I work directly with the C-Suite leadership of organizations undertaking large and mega-projects, and the clients I currently work with require strict confidentiality. This is a case study example from previous work and research.

My doctoral thesis created a value-based approach to obtaining social license, building on a methodology developed by the University of Waterloo's Faculty of Engineering. This case study offers a brief description of how I applied my research to the Northern Gateway pipeline conflict.

Conflict tree visualizer showing unilateral moves available to each decision-maker leading to different possible future states.

1. Conflict Modeling - find hidden opportunities for common ground using conflict decision support systems. 

Using a computer simulation I was able to uncover twelve different possible outcomes of the conflict. These possible future outcomes are like parallel universes, which hinge on the possible choices made by parties to the conflict. The result uncovered hidden opportunities for resolution, and helped to generate a strategy path to resolution that leveraged possible areas of common ground. 


2. Stakeholder Research - spend the effort to find out what's actually important to them.

Conflict system showing sources of destructive interaction that make the conflict difficult to resolve.

As in any complex, multi-party conflict, there are number of parties in the Northern Gateway conflict. The main benefit of this approach is that it forces you to simplify the conflict to its basic components, by focusing on the parties who can have immediate impact. In the case of Northern Gateway, those parties can by simplified even further if you group them by what's important to them and find overlapping interests.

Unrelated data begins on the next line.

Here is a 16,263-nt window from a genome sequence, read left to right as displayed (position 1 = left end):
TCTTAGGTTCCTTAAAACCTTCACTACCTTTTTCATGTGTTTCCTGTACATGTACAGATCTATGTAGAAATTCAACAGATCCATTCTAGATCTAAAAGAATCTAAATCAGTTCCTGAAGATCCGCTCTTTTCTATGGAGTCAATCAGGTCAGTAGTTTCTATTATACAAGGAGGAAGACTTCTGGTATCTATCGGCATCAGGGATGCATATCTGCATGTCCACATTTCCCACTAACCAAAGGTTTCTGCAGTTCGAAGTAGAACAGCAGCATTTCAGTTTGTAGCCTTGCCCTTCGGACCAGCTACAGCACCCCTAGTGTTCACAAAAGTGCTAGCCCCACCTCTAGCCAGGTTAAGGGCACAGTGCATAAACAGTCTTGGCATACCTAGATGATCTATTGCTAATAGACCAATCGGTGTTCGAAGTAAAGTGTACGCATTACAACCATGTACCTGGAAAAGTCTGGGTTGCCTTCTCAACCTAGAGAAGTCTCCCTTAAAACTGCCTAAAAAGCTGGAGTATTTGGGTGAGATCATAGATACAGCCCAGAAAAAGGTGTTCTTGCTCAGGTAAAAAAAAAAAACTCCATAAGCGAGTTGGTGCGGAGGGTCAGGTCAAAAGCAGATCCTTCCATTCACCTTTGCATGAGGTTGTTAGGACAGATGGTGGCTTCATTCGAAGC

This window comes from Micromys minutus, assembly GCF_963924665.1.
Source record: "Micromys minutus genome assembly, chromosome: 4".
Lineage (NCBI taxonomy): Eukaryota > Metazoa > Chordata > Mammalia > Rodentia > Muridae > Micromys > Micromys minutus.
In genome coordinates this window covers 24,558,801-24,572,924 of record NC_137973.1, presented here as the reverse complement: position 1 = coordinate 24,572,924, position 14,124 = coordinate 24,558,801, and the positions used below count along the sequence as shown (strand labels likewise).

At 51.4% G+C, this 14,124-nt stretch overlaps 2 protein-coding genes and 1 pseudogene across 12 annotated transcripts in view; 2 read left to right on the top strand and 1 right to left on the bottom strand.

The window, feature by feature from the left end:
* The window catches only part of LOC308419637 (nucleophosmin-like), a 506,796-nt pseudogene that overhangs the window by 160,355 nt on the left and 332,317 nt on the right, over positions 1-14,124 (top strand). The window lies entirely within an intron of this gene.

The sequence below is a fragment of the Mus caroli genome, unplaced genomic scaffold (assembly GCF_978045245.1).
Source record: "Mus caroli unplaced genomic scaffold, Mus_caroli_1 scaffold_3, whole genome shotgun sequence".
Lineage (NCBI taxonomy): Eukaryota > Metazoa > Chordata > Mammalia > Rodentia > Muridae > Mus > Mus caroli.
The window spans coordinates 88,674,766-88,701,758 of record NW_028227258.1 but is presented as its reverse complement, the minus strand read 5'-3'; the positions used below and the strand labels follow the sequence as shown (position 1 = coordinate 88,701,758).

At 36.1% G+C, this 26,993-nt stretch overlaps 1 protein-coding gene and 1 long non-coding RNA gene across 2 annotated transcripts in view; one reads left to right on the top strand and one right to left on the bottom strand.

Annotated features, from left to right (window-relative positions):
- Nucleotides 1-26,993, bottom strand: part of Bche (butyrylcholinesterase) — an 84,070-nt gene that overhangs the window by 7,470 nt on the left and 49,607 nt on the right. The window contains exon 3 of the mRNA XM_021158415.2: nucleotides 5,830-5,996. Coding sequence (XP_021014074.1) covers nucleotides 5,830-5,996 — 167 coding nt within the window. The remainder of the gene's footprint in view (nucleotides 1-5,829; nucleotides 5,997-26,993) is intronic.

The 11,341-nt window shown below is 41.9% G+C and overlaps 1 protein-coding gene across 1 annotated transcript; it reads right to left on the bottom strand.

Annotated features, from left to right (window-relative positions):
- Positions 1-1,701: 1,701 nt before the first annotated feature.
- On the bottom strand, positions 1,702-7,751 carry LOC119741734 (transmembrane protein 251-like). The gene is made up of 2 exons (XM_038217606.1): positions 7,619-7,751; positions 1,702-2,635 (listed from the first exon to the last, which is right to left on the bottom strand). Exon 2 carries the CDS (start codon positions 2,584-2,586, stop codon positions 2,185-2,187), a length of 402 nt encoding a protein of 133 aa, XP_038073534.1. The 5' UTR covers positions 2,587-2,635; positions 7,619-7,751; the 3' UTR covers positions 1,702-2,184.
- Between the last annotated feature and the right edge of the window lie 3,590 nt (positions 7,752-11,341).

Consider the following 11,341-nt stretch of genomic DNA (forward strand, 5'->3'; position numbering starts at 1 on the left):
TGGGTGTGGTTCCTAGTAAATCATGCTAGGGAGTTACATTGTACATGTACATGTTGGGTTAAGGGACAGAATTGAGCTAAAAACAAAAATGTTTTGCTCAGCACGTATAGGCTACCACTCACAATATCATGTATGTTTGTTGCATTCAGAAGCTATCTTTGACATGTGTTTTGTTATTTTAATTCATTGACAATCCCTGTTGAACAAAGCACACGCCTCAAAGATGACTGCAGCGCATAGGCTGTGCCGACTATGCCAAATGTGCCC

3. Value Proposition - be clear on what you actually bring to the table.  

Northern Gateway would cross a diverse range of economic landscapes. Some Aboriginal groups would have a high chance of benefitting and a relatively low risk of harm, where others would face a very high risk with essentially no chance of benefit. For example, inland groups for whom environmental risks can be mitigated and who have economic infrastructure can benefit from economic infusions. However, that same approach will not benefit coastal groups who either are not interested in economic infusion, or for whom the environmental risk (e.g. a tanker spill in the Douglas Channel) would be catastrophic. 

Solution option showing possible alignment between Enbridge, shippers, Alberta, British Columbia, and the federal government around greenhouse gas emission restrictions and marine protection.

4. Integrated Communications - mobilize results with digital, traditional, earned, and social media

The plan is rooted in understanding what others need, the value Northern Gateway brings, and the areas of common ground that otherwise may have been hidden within the overall conflict system. In this case, the opportunity was for Northern Gateway to work with groups focused on marine safety in British Columbia, as well as with those interested in greenhouse gas reduction in the Alberta oilsands.